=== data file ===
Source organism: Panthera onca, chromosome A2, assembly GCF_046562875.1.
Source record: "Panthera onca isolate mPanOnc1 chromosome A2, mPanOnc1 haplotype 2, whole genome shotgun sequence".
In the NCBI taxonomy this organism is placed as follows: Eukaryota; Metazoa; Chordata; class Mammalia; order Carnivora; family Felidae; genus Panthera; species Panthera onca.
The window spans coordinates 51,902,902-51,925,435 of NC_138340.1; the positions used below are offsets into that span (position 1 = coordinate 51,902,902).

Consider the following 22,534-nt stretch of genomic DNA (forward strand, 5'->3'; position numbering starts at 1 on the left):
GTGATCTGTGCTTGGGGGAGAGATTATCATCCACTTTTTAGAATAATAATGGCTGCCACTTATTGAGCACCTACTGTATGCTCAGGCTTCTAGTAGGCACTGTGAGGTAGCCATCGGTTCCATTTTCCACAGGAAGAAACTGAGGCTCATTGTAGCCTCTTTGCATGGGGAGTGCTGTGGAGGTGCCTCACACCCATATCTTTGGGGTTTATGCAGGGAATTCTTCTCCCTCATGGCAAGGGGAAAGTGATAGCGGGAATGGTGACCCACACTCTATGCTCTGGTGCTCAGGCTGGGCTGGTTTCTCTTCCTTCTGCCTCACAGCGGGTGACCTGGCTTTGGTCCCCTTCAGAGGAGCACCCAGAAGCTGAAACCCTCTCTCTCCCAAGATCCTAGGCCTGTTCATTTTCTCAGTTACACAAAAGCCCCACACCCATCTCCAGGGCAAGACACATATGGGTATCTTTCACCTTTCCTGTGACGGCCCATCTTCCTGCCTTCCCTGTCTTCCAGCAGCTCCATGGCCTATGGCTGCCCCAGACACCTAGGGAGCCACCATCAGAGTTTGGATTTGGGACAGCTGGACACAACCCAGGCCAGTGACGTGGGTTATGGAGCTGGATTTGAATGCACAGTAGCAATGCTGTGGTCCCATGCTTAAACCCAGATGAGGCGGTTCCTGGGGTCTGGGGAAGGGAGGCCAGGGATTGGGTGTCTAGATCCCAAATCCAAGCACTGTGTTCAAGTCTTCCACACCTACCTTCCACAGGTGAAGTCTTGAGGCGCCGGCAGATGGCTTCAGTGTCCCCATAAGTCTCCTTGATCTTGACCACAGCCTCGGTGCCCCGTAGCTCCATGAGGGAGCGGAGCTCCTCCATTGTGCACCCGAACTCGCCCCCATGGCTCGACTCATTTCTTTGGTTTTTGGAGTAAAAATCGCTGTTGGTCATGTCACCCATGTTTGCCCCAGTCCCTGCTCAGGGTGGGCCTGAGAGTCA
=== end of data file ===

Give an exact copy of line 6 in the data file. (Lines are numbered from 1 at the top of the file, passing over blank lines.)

GTGATCTGTGCTTGGGGGAGAGATTATCATCCACTTTTTAGAATAATAATGGCTGCCACTTATTGAGCACCTACTGTATGCTCAGGCTTCTAGTAGGCACTGTGAGGTAGCCATCGGTTCCATTTTCCACAGGAAGAAACTGAGGCTCATTGTAGCCTCTTTGCATGGGGAGTGCTGTGGAGGTGCCTCACACCCATATCTTTGGGGTTTATGCAGGGAATTCTTCTCCCTCATGGCAAGGGGAAAGTGATAGCGGGAATGGTGACCCACACTCTATGCTCTGGTGCTCAGGCTGGGCTGGTTTCTCTTCCTTCTGCCTCACAGCGGGTGACCTGGCTTTGGTCCCCTTCAGAGGAGCACCCAGAAGCTGAAACCCTCTCTCTCCCAAGATCCTAGGCCTGTTCATTTTCTCAGTTACACAAAAGCCCCACACCCATCTCCAGGGCAAGACACATATGGGTATCTTTCACCTTTCCTGTGACGGCCCATCTTCCTGCCTTCCCTGTCTTCCAGCAGCTCCATGGCCTATGGCTGCCCCAGACACCTAGGGAGCCACCATCAGAGTTTGGATTTGGGACAGCTGGACACAACCCAGGCCAGTGACGTGGGTTATGGAGCTGGATTTGAATGCACAGTAGCAATGCTGTGGTCCCATGCTTAAACCCAGATGAGGCGGTTCCTGGGGTCTGGGGAAGGGAGGCCAGGGATTGGGTGTCTAGATCCCAAATCCAAGCACTGTGTTCAAGTCTTCCACACCTACCTTCCACAGGTGAAGTCTTGAGGCGCCGGCAGATGGCTTCAGTGTCCCCATAAGTCTCCTTGATCTTGACCACAGCCTCGGTGCCCCGTAGCTCCATGAGGGAGCGGAGCTCCTCCATTGTGCACCCGAACTCGCCCCCATGGCTCGACTCATTTCTTTGGTTTTTGGAGTAAAAATCGCTGTTGGTCATGTCACCCATGTTTGCCCCAGTCCCTGCTCAGGGTGGGCCTGAGAGTCA